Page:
FIG. 1 is a circuit diagram showing the arrangement of a prior-art counter circuit. Referring to the figure, numerals 1, 2, 3, 5 and 6 designate main clock signal lines which are respectively supplied with a main clock signal, numerals 8, 9 and 10 sub clock signal lines which are respectively supplied with a sub clock signal, and numerals 11, 12, 13, 14, 15, 16, 17, 18, 19, 20, 22, 23, 24, 25, 26 and 27 signal lines. The arrangement further includes buffers 30, 36 and 44, transfer gates (hereinbelow, simply written as "gates") 31, 33, 34, 37, 39, 42, 43, 45 and 47, inverters 32, 38 and 46, and AND gates 40 and 48.

In FIG. 1, a circuit formed of the parts 30, 13, 31, 14, 32, 15, 33 and 12 constructs a counter of the first stage, a circuit formed of the parts 36, 17, 37, 18, 38, 19, 39 and 20 constructs a counter of the second stage, and a circuit formed of the parts 44, 24, 45, 25, 46, 26, 47 and 27 constructs a counter of the third stage. Within an extent illustrated in FIG. 1, a binary counter of three stages is constructed. The parts 34, 40, 42 and 48 construct interstage coupling circuits.

Since the counters of the respective stages are structurally similar to one another, the mutually corresponding points thereof shall be respectively assigned common designations. In this specification, the parts 14, 18 and 25 shall be termed the `first points`, the parts 12, 20 and 27 and `second points`, and the parts 13, 17 and 24 the `third points`. The logic level of the third point is transferred to the first point by the main clock pulse, while the logic level of the first point is inverted by the inverter and the inverted level is transferred to the second point by the sub clock pulse. Signal transfer from the second point to the third point concerns a carry from the preceding stage, and will be described later.

Next, the operation of the circuit shown in FIG. 1 will be described. FIG. 2 is a time chart showing the operation of the circuit illustrated in FIG. 1. In FIG. 2, the axis of abscissas represents the time, and the voltage waveforms of the various signal lines depicted in FIG. 1 are vertically indicated by the same reference numerals. Since the voltage waveforms of the signal lines 15 and 19 are the inverted waveforms of those of the signal lines 14 and 18 respectively, they are omitted. The signal on the signal line 1 is the main clock pulses, while the signal on the signal line 8 is the sub clock pulses, and they have periods equal to each other. In the illustrated embodiment, the main clock pulse and the sub clock pulse have a phase difference equal to a half cycle. The phase difference, however, need not always be the half cycle, but can be set at any desired value within the limits in which the main clock pulse and the sub clock pulse do not overlap.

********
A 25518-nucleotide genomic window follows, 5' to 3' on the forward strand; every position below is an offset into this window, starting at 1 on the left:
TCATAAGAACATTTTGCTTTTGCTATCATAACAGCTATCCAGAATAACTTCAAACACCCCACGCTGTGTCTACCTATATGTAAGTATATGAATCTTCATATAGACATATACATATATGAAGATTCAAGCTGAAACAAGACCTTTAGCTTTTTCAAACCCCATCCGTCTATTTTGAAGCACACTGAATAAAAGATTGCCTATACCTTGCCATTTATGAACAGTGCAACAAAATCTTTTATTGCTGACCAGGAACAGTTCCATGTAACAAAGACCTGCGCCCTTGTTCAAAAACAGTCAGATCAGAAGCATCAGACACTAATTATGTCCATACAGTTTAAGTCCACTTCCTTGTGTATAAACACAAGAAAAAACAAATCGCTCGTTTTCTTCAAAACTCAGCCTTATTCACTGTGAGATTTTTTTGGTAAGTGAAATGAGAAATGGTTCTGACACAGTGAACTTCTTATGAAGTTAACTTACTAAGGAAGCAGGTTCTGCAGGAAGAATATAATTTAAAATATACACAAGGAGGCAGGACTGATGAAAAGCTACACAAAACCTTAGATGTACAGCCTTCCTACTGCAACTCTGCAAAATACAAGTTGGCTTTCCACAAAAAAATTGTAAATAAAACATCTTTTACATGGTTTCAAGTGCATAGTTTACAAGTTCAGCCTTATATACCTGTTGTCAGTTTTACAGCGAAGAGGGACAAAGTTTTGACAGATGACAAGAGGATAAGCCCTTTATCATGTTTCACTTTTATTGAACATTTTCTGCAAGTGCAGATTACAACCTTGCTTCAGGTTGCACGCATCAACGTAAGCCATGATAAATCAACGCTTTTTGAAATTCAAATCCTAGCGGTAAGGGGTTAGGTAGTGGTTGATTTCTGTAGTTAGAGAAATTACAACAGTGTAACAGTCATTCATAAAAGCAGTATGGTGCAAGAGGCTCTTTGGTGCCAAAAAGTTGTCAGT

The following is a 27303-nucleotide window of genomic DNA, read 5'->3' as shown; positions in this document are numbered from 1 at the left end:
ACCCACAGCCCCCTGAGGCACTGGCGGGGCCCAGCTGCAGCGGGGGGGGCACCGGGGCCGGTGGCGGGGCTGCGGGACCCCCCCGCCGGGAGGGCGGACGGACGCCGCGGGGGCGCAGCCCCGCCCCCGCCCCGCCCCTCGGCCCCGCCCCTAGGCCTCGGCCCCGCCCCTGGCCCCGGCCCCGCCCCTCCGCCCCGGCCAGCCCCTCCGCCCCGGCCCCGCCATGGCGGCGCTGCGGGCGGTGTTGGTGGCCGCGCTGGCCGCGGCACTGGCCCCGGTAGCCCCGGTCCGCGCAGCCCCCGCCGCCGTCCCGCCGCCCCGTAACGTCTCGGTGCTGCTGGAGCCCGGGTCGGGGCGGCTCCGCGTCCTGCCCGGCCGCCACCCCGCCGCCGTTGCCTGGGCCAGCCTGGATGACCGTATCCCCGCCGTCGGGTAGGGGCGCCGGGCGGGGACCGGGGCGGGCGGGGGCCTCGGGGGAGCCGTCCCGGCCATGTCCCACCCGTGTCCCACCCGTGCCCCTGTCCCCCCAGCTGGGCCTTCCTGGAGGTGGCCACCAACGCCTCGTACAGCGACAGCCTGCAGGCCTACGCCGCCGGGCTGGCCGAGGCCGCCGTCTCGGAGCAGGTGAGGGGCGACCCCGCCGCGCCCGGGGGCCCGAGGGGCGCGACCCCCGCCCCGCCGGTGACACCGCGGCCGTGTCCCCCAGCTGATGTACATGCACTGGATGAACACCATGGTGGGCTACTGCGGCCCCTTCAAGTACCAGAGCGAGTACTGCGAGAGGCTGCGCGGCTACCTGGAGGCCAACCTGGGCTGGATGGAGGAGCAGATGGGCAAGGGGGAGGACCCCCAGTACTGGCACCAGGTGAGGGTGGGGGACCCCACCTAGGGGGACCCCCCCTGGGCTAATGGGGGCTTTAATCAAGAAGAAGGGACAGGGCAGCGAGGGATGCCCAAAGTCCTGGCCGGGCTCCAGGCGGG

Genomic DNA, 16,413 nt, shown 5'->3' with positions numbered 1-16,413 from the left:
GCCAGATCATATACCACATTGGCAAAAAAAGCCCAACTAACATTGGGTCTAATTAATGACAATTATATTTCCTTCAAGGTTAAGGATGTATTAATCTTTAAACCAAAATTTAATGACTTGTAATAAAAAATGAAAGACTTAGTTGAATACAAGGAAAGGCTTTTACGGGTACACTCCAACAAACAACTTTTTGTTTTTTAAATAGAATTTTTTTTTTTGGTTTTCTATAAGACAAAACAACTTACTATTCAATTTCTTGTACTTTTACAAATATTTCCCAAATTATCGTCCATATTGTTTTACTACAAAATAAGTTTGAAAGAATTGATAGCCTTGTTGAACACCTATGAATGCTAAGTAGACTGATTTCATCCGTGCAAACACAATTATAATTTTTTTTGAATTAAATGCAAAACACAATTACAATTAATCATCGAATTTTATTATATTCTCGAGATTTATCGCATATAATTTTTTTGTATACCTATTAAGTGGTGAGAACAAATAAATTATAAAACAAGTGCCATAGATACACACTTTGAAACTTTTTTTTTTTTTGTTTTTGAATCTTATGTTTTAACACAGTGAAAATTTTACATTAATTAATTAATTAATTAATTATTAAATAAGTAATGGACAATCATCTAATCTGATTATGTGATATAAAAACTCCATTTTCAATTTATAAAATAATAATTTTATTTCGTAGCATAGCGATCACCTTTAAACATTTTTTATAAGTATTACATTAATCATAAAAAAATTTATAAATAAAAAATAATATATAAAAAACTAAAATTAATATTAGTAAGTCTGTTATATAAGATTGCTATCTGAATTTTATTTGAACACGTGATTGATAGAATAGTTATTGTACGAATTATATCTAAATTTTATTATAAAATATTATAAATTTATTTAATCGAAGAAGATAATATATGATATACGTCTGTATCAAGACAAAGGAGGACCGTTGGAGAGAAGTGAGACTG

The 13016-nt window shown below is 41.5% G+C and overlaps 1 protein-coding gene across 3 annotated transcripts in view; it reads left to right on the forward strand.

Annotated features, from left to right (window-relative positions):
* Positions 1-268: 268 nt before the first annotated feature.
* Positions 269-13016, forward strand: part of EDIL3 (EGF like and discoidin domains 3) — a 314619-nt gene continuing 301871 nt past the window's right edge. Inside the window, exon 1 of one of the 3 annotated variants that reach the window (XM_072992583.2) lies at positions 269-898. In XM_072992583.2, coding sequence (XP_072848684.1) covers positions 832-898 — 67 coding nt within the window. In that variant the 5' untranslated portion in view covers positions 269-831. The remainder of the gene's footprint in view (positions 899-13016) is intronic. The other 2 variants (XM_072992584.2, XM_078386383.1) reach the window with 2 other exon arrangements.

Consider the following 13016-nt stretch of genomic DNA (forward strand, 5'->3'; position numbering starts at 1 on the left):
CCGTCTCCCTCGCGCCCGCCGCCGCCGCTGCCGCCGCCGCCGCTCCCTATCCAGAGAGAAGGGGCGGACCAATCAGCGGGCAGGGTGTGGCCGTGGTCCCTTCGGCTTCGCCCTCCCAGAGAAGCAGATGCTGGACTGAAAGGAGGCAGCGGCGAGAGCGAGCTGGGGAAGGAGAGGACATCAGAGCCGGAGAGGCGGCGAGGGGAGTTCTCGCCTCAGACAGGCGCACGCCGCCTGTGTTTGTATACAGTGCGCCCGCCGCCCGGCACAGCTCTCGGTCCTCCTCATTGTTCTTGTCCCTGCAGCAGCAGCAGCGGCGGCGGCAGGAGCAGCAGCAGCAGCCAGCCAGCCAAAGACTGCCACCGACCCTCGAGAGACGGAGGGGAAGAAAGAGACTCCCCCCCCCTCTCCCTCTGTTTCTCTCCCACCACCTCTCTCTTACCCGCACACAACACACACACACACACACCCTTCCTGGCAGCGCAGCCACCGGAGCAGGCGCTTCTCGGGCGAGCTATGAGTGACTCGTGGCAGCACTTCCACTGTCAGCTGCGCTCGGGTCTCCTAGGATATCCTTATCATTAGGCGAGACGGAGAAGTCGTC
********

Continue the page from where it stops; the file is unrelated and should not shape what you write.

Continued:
At a time t1, the respective signal lines are in the state of FIG. 2 in which all the first points, namely, the signal lines 14, 18 and 25 (the signal on the line 25 is not shown) of the counters of the respective stages are of logic "1" while the signal lines at other points are of logic "0". The logic "1" state of the signal lines 14, 18, and 25 is generated in the circuit of FIG. 1 upon operation of the counter circuit and is set as an initial state. For simplicity, only the states of signal lines 14 and 18 are illustrated, and, therefore, the states of signal lines of the third counter are omitted. When, at a time t2, the main clock pulse is impressed to enable the gates 31, 37, and 45 the logic levels on the first points or the signal lines 14, 18, and 25 become the same as the logic levels on the third points or the signal lines 13, 17, and 24 respectively. Since the states of the signal lines 13, 17, and 24 are of logic "0" at this time, the logic levels on the signal lines 14, 18, and 25 are changed and become "0". The logic levels on the signal lines 15, 19, and 26 become "1", but, since the gates 33, 39, and 47 have not been enabled, the logic levels on the signal lines 12, 20, and 27 remain in the previous state, namely, logic level "0". As a result, the logic level on the signal line 13 remains at "0", while the logic levels on the signal lines 17 and 24 are at "0" due to the disablement of the gates 34 and 42. However, at a time t4 when the main block is "0" and the sub clock becomes "1" to enable the gates 33, 39, and 47, the logic levels on the second points or the signal lines 12, 20, and 27 take the logic level "1" of the signal lines 15, 19, and 26, respectively, to become the inverted levels of the logic level on the first points or the signal lines 14, 18, and 25. As a result, the logic level on the signal line 13 is changed from "0" to "1", but the logic level on the signal lines 16 and 23 remain unchanged because the gates 34 and 42 are disabled by the logic "0" of the signal lines and 14 and 18, respectively. Since the main clock pulses on the signal lines 1, 3, and 6 remain at "0", the logic elevels on lines 14, 18, and 25 are not changed and remain at "0". At a time t6, the main block is "1" and the gates 31, 37, and 45 are once again enabled. However, only the logic level on the signal line 14 changes to "1" due to the high logic level on the signal line 13. The logic levels on the signal lines 18 and 25 remain unchanged at "0" due to the low logic levels on signal lines 17 and 24. At a time t8, the operation is repeated as at the time t4, namely, the sub clock becomes "1" to enable the gates 33, 39, and 47. The logic levels on the signal lines 12, 20, and 27 become the inverted level of the logic levels on the signal lines 14, 18, and 25 and the logic level on the signal line 13 becomes the same as the logic level on the signal line 12. However, since the gate 35 is disabled and the gate 39 is enabled, the logic level on the signal line 17 becomes the inverted level of the logic level on the signal line 18.